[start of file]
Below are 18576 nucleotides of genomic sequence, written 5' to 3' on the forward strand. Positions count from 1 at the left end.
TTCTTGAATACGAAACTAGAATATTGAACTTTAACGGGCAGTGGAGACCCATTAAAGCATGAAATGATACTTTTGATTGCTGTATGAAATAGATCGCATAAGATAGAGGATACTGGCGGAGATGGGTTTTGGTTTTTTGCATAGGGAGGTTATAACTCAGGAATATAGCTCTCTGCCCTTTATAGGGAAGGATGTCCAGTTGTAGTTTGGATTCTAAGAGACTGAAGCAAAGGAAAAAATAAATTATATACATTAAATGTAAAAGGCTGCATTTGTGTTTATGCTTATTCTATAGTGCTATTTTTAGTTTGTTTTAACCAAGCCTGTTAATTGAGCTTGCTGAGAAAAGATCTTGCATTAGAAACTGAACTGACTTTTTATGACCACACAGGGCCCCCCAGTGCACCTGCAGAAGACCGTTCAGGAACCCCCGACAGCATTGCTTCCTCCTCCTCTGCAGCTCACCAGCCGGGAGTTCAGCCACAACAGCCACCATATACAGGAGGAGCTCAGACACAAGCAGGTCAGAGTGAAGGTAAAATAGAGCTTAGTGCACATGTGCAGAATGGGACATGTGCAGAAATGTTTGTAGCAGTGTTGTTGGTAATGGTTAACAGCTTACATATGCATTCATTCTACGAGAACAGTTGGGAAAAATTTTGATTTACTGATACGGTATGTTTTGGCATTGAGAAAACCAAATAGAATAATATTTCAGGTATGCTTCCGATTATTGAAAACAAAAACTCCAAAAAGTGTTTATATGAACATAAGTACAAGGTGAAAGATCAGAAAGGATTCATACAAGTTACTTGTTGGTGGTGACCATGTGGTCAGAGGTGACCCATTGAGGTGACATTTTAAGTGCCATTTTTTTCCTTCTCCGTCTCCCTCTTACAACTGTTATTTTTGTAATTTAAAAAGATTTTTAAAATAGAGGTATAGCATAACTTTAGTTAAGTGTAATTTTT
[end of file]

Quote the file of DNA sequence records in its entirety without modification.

Below are 18576 nucleotides of genomic sequence, written 5' to 3' on the forward strand. Positions count from 1 at the left end.
TTCTTGAATACGAAACTAGAATATTGAACTTTAACGGGCAGTGGAGACCCATTAAAGCATGAAATGATACTTTTGATTGCTGTATGAAATAGATCGCATAAGATAGAGGATACTGGCGGAGATGGGTTTTGGTTTTTTGCATAGGGAGGTTATAACTCAGGAATATAGCTCTCTGCCCTTTATAGGGAAGGATGTCCAGTTGTAGTTTGGATTCTAAGAGACTGAAGCAAAGGAAAAAATAAATTATATACATTAAATGTAAAAGGCTGCATTTGTGTTTATGCTTATTCTATAGTGCTATTTTTAGTTTGTTTTAACCAAGCCTGTTAATTGAGCTTGCTGAGAAAAGATCTTGCATTAGAAACTGAACTGACTTTTTATGACCACACAGGGCCCCCCAGTGCACCTGCAGAAGACCGTTCAGGAACCCCCGACAGCATTGCTTCCTCCTCCTCTGCAGCTCACCAGCCGGGAGTTCAGCCACAACAGCCACCATATACAGGAGGAGCTCAGACACAAGCAGGTCAGAGTGAAGGTAAAATAGAGCTTAGTGCACATGTGCAGAATGGGACATGTGCAGAAATGTTTGTAGCAGTGTTGTTGGTAATGGTTAACAGCTTACATATGCATTCATTCTACGAGAACAGTTGGGAAAAATTTTGATTTACTGATACGGTATGTTTTGGCATTGAGAAAACCAAATAGAATAATATTTCAGGTATGCTTCCGATTATTGAAAACAAAAACTCCAAAAAGTGTTTATATGAACATAAGTACAAGGTGAAAGATCAGAAAGGATTCATACAAGTTACTTGTTGGTGGTGACCATGTGGTCAGAGGTGACCCATTGAGGTGACATTTTAAGTGCCATTTTTTTCCTTCTCCGTCTCCCTCTTACAACTGTTATTTTTGTAATTTAAAAAGATTTTTAAAATAGAGGTATAGCATAACTTTAGTTAAGTGTAATTTTT